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Imagining a Future: Success Stories in Challenging Circumstances

Darlene Ciuffetelli Parker, Heather Becker
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A wonderful line in The Spyglass by RichardPaul Evans reads “You have seen what might be, now make it so.” The book tells of a once great kingdom now in ruins, where many nights villagers went to bed hungry. But the king and villagers  awaken  and  see  what  might  be  and together rebuild their kingdom. It is a success story of  a  community affected by  challenging circumstances.

In Ontario’s education system there are many schools and communities affected by challenging circumstances such as poverty. Rather than seeing  limitations,  some  educators  and  community members are looking for solutions for all learners.

Our project involves researching, developing, and writing case studies of  these schools and communities. It will highlight unique, successful strategies so that other educators and communities can “see what might be and make it so.”

The research team – ourselves and Dr. Joe Flessa from OISE – will visit 10 school sites twice. During these visits, we establish focus groups that include parents, teachers, administrators, and other key community members (outreach program members; YWCA, etc.).

Here are some of the successful strategies and approaches we are seeing in the first phase of our research:

 

Schools with distinctive, schoolwide plans that respond to learners’ needs

  • In one school, local marathoners run a “Running, Reading and Snacking” after-school program that operates in addition to the regular breakfast and snack programs. It is part of the schoolwide literacy plan, daily physical fitness, and nutrition program.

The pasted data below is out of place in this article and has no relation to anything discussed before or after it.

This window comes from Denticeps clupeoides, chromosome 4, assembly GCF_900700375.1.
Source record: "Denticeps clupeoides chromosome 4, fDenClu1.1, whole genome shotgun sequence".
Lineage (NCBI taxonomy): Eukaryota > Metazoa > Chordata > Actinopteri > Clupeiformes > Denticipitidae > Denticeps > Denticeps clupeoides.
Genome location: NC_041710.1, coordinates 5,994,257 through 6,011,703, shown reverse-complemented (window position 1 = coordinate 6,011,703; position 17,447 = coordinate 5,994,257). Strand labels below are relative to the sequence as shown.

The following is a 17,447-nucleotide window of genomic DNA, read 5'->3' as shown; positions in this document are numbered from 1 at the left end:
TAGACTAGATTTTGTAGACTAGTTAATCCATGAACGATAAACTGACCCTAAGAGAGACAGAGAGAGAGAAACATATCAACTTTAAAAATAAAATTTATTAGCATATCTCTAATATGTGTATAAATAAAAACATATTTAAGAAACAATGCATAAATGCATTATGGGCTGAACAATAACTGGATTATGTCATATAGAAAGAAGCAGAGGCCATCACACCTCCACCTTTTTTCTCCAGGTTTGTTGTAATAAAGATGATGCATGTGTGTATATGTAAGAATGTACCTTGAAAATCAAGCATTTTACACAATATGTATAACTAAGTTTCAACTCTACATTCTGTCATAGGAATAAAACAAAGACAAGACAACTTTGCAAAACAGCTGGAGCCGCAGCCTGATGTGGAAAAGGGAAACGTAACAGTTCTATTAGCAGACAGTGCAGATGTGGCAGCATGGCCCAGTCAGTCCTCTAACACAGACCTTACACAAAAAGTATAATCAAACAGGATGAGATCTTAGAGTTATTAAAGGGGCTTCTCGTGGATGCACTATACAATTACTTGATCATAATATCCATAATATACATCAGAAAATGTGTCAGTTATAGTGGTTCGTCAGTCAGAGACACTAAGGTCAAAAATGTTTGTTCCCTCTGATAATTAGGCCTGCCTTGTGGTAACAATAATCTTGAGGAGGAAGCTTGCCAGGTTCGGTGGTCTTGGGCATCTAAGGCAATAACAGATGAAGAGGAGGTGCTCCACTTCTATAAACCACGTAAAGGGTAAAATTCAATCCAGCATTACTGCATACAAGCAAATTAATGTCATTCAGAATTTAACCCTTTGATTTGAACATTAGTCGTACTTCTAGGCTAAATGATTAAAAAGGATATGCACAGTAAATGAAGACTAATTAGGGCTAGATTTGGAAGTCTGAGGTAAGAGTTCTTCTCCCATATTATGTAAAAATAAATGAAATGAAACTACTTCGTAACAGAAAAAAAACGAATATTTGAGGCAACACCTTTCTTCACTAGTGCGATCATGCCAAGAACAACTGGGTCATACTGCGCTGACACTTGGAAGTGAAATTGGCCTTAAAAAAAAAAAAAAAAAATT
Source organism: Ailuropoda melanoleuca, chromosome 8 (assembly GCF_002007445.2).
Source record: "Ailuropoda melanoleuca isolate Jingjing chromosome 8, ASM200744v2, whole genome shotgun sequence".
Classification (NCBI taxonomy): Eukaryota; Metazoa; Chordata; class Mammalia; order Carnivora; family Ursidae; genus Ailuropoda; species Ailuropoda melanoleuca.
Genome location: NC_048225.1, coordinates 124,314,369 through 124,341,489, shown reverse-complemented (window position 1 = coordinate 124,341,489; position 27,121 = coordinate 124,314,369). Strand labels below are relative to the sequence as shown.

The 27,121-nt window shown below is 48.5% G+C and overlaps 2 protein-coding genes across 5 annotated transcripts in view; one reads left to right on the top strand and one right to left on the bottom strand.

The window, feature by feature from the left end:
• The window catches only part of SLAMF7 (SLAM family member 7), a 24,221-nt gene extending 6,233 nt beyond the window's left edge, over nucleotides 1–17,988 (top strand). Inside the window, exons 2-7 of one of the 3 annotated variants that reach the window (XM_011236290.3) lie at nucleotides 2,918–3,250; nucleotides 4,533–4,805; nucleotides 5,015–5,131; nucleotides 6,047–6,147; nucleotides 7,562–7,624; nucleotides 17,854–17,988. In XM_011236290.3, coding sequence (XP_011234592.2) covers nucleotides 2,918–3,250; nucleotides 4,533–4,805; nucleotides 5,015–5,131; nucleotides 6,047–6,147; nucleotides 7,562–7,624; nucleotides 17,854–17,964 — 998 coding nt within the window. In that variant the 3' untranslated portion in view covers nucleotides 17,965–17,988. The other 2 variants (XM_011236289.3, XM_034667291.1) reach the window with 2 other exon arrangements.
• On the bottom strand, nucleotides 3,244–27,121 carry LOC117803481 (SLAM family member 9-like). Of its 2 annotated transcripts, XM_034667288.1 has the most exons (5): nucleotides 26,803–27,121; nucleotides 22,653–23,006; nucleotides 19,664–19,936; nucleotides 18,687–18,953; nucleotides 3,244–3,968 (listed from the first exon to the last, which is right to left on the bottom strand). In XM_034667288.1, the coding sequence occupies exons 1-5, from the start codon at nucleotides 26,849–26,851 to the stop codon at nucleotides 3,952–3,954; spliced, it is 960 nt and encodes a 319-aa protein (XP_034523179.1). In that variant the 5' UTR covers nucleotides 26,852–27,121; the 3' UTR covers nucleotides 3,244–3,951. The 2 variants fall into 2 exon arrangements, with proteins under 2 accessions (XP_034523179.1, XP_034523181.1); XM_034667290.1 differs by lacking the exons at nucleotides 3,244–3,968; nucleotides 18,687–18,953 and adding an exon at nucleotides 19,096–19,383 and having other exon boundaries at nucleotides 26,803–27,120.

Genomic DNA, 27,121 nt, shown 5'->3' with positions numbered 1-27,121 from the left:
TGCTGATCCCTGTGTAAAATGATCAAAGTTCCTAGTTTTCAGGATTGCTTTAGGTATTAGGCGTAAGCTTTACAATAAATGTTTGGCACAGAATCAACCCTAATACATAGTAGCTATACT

• There are schools with drop-in centers for parents, open every day.
  • Some schools have parent libraries that provide books on parenting and other relevant topics free of charge.

 

Educators who create differentiated learning techniques

  • Educators who create partnerships with parents who read at home to children; provide access for parents and children to borrow books; and/or hold literacy nights that involve all community agencies.
  • Educators who teach in such a way that students can acquire the skills and life experiences they need and may not have. Their curriculum of life includes such things as going to the park to learn how to play and feel safe, and community events that let parents and teachers get to know and understand each other better.

 

Schools with sustainable partnerships with parents and the surrounding community

  • Thanks to the leadership of staff, schools have partnerships with churches, outreach centres, women’s groups, community agencies, and arts organizations. The partners are invited to all school events, their work is recognized, and they work with the school as one larger community.
  • In certain schools, community groups or parents assist student learning in such areas as carpentry, cooking, sewing, or other trade-related classes.

 

Educators and community members exemplify a moral tendency to take action “and make it so”

  • Schools demonstrate concretely that people are valued as equals, no matter what their socioeconomic circumstance, so that all feel heard, valued, and understood.
  • Schools ensure that parents feel safe in approaching principals and teachers about any issue.

 

An important part of our project will be to translate these strategies into viable and achievable examples that  others  can  emulate.  Learning  more  about  the impact  of  poverty  on  children’s  learning  and  how some  educators are addressing it can help build further success stories in all communities.

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